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A Review of the Xiaomi M1 [VIDEO]

xiaomi

the Xiaomi M1

We’ve done a fair amount of reporting on Xiaomi’s M1 smartphone, and apparently I got caught up in the hype, because a little over a month ago, my wife and I both bought one. I wanted to actually use it for a while so I could offer a review based on a longer period of use, and put it through the rigors of life as a cell phone in China.

Here’s my fill review in video, but if you dislike watching things (or are on a Youtube-challenged connection), scroll down for the text review below.

In short, I’m really impressed with the phone. Prior to the Xiaomi, I was using an iPhone 3G, and the Xiaomi feels like a big step up. Even after a month of fairly heavy use and installing a whole bunch of apps, it runs really smoothly and I’ve had almost no performance issues. Games, even ones with pretty advanced 3D graphics, play like a dream.

The MIUI (Android-based) OS is great, with really deep customization options and some useful tools. Thankfully, it is available in English as well as Chinese, although the English version isn’t totally complete and you’ll still come across some Chinese every now and then. Everything important is in English, though. I’ve even been impressed with its Miliao chat software, although that is only useful if you know someone else using it. My wife owns a Xiaomi too, so I use it fairly frequently; if she didn’t, I probably would never have opened it.

Physically, the phone is good. It doesn’t feel iPhone-solid, and the removable back of the case feels especially flimsy, but when it’s all put together it feels nice and doesn’t look bad, either. The entire back half of the case is removable, allowing easy access to the battery, SIM card, and MicroSD card slots.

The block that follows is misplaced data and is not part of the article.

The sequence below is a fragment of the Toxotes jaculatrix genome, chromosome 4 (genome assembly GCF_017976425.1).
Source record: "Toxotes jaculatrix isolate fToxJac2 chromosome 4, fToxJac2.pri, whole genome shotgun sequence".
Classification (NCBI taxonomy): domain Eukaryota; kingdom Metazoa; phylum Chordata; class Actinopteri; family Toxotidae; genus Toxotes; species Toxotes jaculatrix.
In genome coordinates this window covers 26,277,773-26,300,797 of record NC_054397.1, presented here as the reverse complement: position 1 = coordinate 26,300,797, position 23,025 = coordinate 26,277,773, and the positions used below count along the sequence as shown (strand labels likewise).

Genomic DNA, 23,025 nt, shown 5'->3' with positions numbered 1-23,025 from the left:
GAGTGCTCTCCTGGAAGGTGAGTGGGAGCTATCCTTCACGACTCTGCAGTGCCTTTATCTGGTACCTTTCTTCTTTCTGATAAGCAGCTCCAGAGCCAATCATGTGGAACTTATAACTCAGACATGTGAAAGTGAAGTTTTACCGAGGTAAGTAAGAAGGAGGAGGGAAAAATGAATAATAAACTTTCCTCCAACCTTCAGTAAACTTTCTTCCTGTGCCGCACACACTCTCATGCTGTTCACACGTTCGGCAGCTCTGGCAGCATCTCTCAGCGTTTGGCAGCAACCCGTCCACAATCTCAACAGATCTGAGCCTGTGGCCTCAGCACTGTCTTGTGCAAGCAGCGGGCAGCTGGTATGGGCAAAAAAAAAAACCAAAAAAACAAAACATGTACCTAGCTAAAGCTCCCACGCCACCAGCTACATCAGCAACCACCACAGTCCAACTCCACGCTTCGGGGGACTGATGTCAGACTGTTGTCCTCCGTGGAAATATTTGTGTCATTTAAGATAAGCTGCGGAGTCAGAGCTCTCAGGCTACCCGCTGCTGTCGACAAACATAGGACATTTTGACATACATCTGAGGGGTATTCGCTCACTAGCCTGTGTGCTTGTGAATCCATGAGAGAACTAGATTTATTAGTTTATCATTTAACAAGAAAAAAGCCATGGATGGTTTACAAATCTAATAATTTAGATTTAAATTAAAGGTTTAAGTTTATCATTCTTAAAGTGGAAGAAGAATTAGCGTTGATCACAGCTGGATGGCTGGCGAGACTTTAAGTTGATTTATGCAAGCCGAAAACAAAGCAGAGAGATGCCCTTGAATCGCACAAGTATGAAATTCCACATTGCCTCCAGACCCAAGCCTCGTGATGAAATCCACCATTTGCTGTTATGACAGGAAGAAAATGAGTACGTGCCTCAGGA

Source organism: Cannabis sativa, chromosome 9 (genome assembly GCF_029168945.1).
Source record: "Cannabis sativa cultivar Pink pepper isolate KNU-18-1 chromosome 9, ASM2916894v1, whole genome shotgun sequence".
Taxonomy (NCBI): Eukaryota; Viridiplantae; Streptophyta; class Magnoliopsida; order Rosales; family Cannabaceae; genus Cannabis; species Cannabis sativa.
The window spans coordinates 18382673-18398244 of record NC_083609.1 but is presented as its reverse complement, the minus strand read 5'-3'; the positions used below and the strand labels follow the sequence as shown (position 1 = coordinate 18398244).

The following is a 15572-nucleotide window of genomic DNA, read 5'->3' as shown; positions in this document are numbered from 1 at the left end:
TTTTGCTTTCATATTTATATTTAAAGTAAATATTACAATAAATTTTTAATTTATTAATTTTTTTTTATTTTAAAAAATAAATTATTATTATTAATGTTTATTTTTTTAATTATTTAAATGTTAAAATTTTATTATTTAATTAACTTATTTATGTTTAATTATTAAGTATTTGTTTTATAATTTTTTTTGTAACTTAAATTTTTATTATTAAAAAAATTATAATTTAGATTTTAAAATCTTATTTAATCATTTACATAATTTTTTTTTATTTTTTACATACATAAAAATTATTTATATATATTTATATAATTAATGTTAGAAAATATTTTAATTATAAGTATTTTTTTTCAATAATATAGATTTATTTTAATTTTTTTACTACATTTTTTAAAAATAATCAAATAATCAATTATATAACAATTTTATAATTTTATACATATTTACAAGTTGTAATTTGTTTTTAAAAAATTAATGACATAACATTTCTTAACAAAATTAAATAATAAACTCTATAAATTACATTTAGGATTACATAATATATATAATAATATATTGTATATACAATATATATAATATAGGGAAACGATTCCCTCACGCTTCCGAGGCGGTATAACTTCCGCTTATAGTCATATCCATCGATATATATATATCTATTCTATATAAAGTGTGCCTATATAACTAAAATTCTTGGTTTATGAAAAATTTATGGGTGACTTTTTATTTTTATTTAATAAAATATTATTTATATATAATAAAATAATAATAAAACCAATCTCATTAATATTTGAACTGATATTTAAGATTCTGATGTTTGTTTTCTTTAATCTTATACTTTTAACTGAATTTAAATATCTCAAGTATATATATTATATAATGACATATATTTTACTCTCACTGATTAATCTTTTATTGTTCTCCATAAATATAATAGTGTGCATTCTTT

It does appear to have some strange quirks. Occasionally, my wife and I will be in the same place and find we’re getting different types of service (i.e. I get 3G and she doesn’t) even though we have the same phone and carrier. I’ve also noticed some odd quirks in the Chinese-only tool that helps you monitor your data usage.

My biggest complaint is the camera, which produces images that are just not that good. It is awful in low light, but even in daylight outdoor scenes, the auto white balance is slow and many pictures end up with weird tinting as a result. There is a decent amount of manual control enabled, and using one of the many third-party camera apps available can mitigate the effects somewhat, but software can only do so much. If you want a camera phone for the occasionally fun photo, it will serve. But if you want good images and you use the camera on your phone a lot, look elsewhere.

The battery hasn’t impressed me either. It’s not bad, but at best it will still only get you through a day — typical of any smartphone, I suppose — and with heavy use you won’t even make it that far. Still, at least with the Xiaomi you can switch batteries easily, so for long trips or heavy gaming sessions you can charge an extra battery to back you up.

Despite that, the Xiaomi M1 is a pretty impressive offering, especially when you factor in the 1999 RMB ($313) price. Of course, it’s pretty tough to actually get the phone at that price, as Xiaomi keeps selling out. I’d recommend you avoid the China Unicom-branded version, which is more widely available but has some Unicom bloatware installed and costs about $100 more.

All in all, it’s a good phone at a great price, and I won’t be looking to replace it any time soon.



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